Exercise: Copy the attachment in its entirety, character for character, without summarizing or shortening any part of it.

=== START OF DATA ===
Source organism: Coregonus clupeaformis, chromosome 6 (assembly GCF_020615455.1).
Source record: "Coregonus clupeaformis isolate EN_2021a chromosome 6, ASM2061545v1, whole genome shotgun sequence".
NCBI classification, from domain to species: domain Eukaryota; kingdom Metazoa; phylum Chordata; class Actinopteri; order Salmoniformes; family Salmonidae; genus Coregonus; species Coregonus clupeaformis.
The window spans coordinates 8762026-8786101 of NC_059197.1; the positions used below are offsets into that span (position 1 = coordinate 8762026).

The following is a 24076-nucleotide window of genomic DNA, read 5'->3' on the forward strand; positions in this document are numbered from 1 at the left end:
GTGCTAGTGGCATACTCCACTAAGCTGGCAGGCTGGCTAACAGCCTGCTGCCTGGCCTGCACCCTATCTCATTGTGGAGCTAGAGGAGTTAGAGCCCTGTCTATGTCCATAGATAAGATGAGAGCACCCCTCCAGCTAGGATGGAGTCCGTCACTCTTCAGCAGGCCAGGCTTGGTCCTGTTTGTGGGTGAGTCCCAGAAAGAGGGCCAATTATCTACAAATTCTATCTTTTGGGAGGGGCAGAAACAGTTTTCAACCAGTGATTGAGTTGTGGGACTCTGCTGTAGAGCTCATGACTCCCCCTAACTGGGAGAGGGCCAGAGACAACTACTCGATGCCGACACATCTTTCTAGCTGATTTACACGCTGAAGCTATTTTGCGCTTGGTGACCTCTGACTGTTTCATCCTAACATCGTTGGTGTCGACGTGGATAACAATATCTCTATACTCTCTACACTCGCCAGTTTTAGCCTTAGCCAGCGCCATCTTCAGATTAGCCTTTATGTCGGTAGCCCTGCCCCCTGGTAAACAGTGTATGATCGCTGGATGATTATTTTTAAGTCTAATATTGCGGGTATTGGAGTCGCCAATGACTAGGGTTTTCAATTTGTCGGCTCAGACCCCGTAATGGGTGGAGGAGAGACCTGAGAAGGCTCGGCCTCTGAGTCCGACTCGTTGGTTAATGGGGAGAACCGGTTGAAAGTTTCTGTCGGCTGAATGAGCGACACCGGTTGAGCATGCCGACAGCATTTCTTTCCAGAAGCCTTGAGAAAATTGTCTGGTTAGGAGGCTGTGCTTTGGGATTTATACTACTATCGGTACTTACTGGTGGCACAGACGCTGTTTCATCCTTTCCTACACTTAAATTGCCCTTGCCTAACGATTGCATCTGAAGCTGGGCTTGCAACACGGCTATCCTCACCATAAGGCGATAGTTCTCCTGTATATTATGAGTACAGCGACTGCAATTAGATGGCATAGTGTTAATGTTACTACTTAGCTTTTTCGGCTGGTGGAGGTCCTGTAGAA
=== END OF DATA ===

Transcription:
Source organism: Coregonus clupeaformis, chromosome 6 (assembly GCF_020615455.1).
Source record: "Coregonus clupeaformis isolate EN_2021a chromosome 6, ASM2061545v1, whole genome shotgun sequence".
NCBI classification, from domain to species: domain Eukaryota; kingdom Metazoa; phylum Chordata; class Actinopteri; order Salmoniformes; family Salmonidae; genus Coregonus; species Coregonus clupeaformis.
The window spans coordinates 8762026-8786101 of NC_059197.1; the positions used below are offsets into that span (position 1 = coordinate 8762026).

The following is a 24076-nucleotide window of genomic DNA, read 5'->3' on the forward strand; positions in this document are numbered from 1 at the left end:
GTGCTAGTGGCATACTCCACTAAGCTGGCAGGCTGGCTAACAGCCTGCTGCCTGGCCTGCACCCTATCTCATTGTGGAGCTAGAGGAGTTAGAGCCCTGTCTATGTCCATAGATAAGATGAGAGCACCCCTCCAGCTAGGATGGAGTCCGTCACTCTTCAGCAGGCCAGGCTTGGTCCTGTTTGTGGGTGAGTCCCAGAAAGAGGGCCAATTATCTACAAATTCTATCTTTTGGGAGGGGCAGAAACAGTTTTCAACCAGTGATTGAGTTGTGGGACTCTGCTGTAGAGCTCATGACTCCCCCTAACTGGGAGAGGGCCAGAGACAACTACTCGATGCCGACACATCTTTCTAGCTGATTTACACGCTGAAGCTATTTTGCGCTTGGTGACCTCTGACTGTTTCATCCTAACATCGTTGGTGTCGACGTGGATAACAATATCTCTATACTCTCTACACTCGCCAGTTTTAGCCTTAGCCAGCGCCATCTTCAGATTAGCCTTTATGTCGGTAGCCCTGCCCCCTGGTAAACAGTGTATGATCGCTGGATGATTATTTTTAAGTCTAATATTGCGGGTATTGGAGTCGCCAATGACTAGGGTTTTCAATTTGTCGGCTCAGACCCCGTAATGGGTGGAGGAGAGACCTGAGAAGGCTCGGCCTCTGAGTCCGACTCGTTGGTTAATGGGGAGAACCGGTTGAAAGTTTCTGTCGGCTGAATGAGCGACACCGGTTGAGCATGCCGACAGCATTTCTTTCCAGAAGCCTTGAGAAAATTGTCTGGTTAGGAGGCTGTGCTTTGGGATTTATACTACTATCGGTACTTACTGGTGGCACAGACGCTGTTTCATCCTTTCCTACACTTAAATTGCCCTTGCCTAACGATTGCATCTGAAGCTGGGCTTGCAACACGGCTATCCTCACCATAAGGCGATAGTTCTCCTGTATATTATGAGTACAGCGACTGCAATTAGATGGCATAGTGTTAATGTTACTACTTAGCTTTTTCGGCTGGTGGAGGTCCTGTAGAA